For Mets fans, this is absolutely enraging.
When discussing Zack Wheeler, there are some important things to consider. Aside from being an ace level pitcher the past two years, Wheeler wanted to be a Met.
He called Sandy Alderson to tell him he wanted to stay when the Carlos Gomez fell apart. He also came back to the Mets before accepting a discounted deal with the Phillies. Overall, every chance he got, Wheeler averred how much he wanted to remain in the Mets rotation.
Brodie Van Wagenen didn’t care.
Now, these are always difficult situations, and to be fair, there are very few things you can say to come across well. Still, when you offer comments, the goal is to offer platitudes and leave no room for hard feelings. After all, you’re not only dealing with a player who spent many years with the Mets, but you’re also going to have to face him over the next five years.
Van Wagenen botched it saying, ““The value for what we thought the investment [was] didn’t line up. The projections that we had for Zack both short-term and long-term didn’t quite match up to the market he was able to enjoy.” (Tim Healey, Newsday).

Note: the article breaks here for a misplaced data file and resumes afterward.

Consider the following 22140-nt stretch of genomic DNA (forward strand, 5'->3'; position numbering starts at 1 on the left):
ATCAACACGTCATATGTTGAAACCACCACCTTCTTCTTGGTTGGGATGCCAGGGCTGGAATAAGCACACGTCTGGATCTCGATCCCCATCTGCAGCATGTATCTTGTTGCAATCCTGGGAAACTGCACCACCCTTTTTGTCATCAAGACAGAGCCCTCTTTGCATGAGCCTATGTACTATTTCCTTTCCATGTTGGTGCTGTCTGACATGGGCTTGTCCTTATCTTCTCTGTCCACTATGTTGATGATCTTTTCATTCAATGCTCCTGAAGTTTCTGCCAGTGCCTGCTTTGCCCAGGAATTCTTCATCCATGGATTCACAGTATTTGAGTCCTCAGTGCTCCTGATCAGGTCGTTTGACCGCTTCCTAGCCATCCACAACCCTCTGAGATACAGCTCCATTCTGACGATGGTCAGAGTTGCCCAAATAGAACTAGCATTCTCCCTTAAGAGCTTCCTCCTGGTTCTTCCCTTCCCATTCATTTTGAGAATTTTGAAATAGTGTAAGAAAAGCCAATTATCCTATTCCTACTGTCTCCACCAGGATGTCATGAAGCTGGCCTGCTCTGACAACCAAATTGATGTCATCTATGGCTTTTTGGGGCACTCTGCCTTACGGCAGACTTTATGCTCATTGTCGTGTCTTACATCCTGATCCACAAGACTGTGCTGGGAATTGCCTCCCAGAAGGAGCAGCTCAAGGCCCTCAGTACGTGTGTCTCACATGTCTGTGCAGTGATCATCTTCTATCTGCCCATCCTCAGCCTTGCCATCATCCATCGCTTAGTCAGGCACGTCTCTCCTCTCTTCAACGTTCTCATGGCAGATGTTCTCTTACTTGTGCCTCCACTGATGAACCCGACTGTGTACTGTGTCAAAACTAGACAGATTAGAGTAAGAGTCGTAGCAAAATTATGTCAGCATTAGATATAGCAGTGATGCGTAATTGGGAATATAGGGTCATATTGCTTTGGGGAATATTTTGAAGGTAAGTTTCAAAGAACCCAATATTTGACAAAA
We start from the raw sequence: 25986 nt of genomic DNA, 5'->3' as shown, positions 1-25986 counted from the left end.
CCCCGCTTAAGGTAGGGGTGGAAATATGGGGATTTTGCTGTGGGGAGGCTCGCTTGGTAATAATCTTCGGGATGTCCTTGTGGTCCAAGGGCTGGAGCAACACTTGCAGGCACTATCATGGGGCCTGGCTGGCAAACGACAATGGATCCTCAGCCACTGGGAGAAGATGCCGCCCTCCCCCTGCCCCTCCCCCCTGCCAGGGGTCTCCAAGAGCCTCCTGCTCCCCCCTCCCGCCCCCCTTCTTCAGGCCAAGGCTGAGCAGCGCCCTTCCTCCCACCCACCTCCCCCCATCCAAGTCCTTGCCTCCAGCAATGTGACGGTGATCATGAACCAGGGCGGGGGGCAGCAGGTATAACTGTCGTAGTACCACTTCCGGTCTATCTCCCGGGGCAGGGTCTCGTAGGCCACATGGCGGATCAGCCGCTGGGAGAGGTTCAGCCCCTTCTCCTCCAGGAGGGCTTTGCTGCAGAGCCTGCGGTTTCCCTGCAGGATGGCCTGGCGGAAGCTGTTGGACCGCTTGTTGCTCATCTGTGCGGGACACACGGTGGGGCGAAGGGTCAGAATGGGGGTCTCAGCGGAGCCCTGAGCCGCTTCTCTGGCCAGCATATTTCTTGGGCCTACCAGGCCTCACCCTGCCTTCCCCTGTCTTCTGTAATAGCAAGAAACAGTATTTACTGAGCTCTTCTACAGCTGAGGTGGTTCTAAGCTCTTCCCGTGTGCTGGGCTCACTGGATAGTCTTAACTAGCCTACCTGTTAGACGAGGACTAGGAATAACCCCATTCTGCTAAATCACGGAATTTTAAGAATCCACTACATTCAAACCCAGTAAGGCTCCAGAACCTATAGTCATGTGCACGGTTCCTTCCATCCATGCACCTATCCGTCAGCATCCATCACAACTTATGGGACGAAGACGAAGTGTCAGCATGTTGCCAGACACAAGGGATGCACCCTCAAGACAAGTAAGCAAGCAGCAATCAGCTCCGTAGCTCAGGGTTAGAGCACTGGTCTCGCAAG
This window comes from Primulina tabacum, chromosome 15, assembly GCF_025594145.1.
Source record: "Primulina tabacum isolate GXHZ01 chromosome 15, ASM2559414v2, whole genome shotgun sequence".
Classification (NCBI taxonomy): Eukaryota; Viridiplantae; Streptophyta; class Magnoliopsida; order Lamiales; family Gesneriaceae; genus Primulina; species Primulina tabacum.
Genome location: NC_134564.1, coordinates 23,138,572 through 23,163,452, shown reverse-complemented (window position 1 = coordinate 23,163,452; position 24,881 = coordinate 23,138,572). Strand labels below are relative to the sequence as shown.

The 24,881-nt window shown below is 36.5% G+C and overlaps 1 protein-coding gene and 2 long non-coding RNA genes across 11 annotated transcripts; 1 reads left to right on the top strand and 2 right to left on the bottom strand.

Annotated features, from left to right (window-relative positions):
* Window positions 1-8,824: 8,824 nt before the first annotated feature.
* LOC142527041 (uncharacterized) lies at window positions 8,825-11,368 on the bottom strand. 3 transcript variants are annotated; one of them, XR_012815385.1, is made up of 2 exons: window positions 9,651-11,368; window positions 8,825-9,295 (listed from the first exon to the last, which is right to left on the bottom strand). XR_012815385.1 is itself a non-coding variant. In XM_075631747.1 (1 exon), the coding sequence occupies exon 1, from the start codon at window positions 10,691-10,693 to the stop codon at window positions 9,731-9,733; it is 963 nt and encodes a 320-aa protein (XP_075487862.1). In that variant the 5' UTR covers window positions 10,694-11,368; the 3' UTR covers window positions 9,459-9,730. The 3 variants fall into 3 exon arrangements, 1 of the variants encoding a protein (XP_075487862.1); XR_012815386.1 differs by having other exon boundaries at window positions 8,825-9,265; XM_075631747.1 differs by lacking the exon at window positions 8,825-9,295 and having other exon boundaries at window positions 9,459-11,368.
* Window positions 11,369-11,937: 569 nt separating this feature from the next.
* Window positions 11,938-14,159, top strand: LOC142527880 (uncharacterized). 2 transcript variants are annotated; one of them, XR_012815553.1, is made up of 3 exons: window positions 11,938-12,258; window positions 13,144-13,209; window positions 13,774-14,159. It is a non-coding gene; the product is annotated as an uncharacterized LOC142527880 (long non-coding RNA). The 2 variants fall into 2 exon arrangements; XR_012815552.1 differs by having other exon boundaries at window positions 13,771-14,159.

Again, this is a player who wanted to be a Met. He was a good Met too. There’s no need to say he wasn’t worth the money. Really, there’s no need to even go there.
It boils down to decency, but beyond that, you don’t want someone with an extra chip on their shoulder to beat you time and again over the next five years.
Well, Van Wagenen decided differently, and Wheeler noticed. As noted in Kevin Kernan’s article in the New York Post, boy did he notice:
“I don’t need any more motivation. I already got it,’’ Wheeler told The Post away from the crush of media. “But that’s his opinion. Everybody is entitled to their own opinion, but yeah, that may help me out a little bit.’’